Google just unveiled Android 12, a massive software update that features a significant design makeover and notable privacy improvements. Android 12 is already available in beta form on Pixel phones and several other devices, and the update will roll out to the general public at some point in late summer. But before that happens, the biggest threat to Android should be finally available to uses, and it’s not iOS 15, which will be revealed in a few weeks at WWDC 2021.
A few years ago, The US government banned Huawei from working with US companies or companies that deal in tech made in the US. This effectively stopped Huawei from using Google’s Android version on its phones and tablets and forced it to fork Android into an operating system devoid of all the Google magic.
Huawei already runs its own Android version in China, where Google apps and services aren’t available. But bringing the same experience to Europe and other international markets has been more challenging. Android users in those countries are already used to a specific Android experience that includes various Google apps. The Play Store, Gmail, YouTube, Chrome, and Google Maps are a few of the Google services that feel like must-have apps on Android. Huawei wasn’t able to incorporate any of Google apps on its version of Android.
The Chinese company poured millions into making its own app store for Huawei phones sold in Western countries and attracting developers to the Huawei App Gallery. But separately, Huawei has been developing HarmonyOS, an operating system that would work on smartphones, tablets, computers, wearables, and other devices.
HarmonyOS sounds a lot like the Fuchsia OS that Google is working on to one day replace Android. Huawei will launch the first HarmonyOS version on June 2nd, according to a new leak. The Chinese handset vendor will unveil the OS during a press conference where it’ll also introduce two devices that will run HarmonyOS out of the box. These are the Huawei Watch 3 wearable and the MatePad Pro 2 tablet, according to a leak from Weibo.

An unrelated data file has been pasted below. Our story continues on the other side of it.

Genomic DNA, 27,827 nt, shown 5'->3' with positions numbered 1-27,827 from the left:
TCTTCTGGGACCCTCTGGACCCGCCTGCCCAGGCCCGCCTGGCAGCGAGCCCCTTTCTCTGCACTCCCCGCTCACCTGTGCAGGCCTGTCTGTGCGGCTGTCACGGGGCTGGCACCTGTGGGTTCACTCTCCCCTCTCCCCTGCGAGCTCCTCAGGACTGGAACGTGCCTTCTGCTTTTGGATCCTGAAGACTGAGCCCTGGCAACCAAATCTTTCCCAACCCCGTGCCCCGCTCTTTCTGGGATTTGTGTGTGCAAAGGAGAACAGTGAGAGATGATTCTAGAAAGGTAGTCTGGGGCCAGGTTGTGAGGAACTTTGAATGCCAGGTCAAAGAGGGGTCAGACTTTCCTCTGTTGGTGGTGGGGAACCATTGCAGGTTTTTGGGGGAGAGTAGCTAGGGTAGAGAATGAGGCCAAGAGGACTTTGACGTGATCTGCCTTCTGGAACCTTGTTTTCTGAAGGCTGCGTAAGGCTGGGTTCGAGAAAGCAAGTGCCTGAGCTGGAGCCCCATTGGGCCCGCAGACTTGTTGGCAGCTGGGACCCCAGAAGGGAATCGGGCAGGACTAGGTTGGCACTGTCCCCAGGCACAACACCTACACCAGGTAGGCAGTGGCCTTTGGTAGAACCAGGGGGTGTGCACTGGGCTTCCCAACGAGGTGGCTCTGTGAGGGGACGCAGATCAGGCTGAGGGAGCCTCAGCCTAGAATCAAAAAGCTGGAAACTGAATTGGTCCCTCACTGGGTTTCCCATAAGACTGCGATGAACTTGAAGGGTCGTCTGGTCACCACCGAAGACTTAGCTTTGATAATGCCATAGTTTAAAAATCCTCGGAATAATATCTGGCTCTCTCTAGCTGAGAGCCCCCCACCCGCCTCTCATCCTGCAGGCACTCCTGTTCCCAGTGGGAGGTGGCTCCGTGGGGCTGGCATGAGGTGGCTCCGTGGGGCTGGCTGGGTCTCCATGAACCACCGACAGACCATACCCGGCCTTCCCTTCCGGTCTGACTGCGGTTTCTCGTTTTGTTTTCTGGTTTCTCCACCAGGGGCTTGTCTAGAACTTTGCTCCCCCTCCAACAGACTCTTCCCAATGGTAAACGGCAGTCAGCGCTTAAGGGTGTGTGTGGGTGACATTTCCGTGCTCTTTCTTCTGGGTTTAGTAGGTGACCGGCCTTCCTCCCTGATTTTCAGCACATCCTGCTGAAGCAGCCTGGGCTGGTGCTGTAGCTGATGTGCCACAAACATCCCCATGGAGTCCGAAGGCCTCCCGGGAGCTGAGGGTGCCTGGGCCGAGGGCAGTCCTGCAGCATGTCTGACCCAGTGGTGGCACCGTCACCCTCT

HarmonyOS might be rolled out to other past Huawei devices, and future handsets and tablets might run HarmonyOS out of the box. Huawei will still face the same app problem. Google apps aren’t likely to find their way to HarmonyOS, even though the operating system will probably have access to enough app equivalents. So Huawei might face increased resistance from mobile users accustomed to Google services.
But HarmonyOS might be bad news for Google for a different reason. A report a few days ago claimed that several Chinese smartphone makers are already considering using HarmonyOS on future devices. The list includes top handset vendors from China, like Oppo, Xiaomi, and Vivo. These are smartphone vendors that still sell Android devices running the full suite of Google apps, so switching to a Google-less OS experience doesn’t make sense, at least for international markets. The OS could still be a viable alternative for phones sold in China. Also, access to an Android-like option would give other Chinese smartphone makers a way out if they’d have to face similar bans.
Nothing is official at this point, however. And Huawei has yet to confirm this rumored June 2nd press event for HarmonyOS.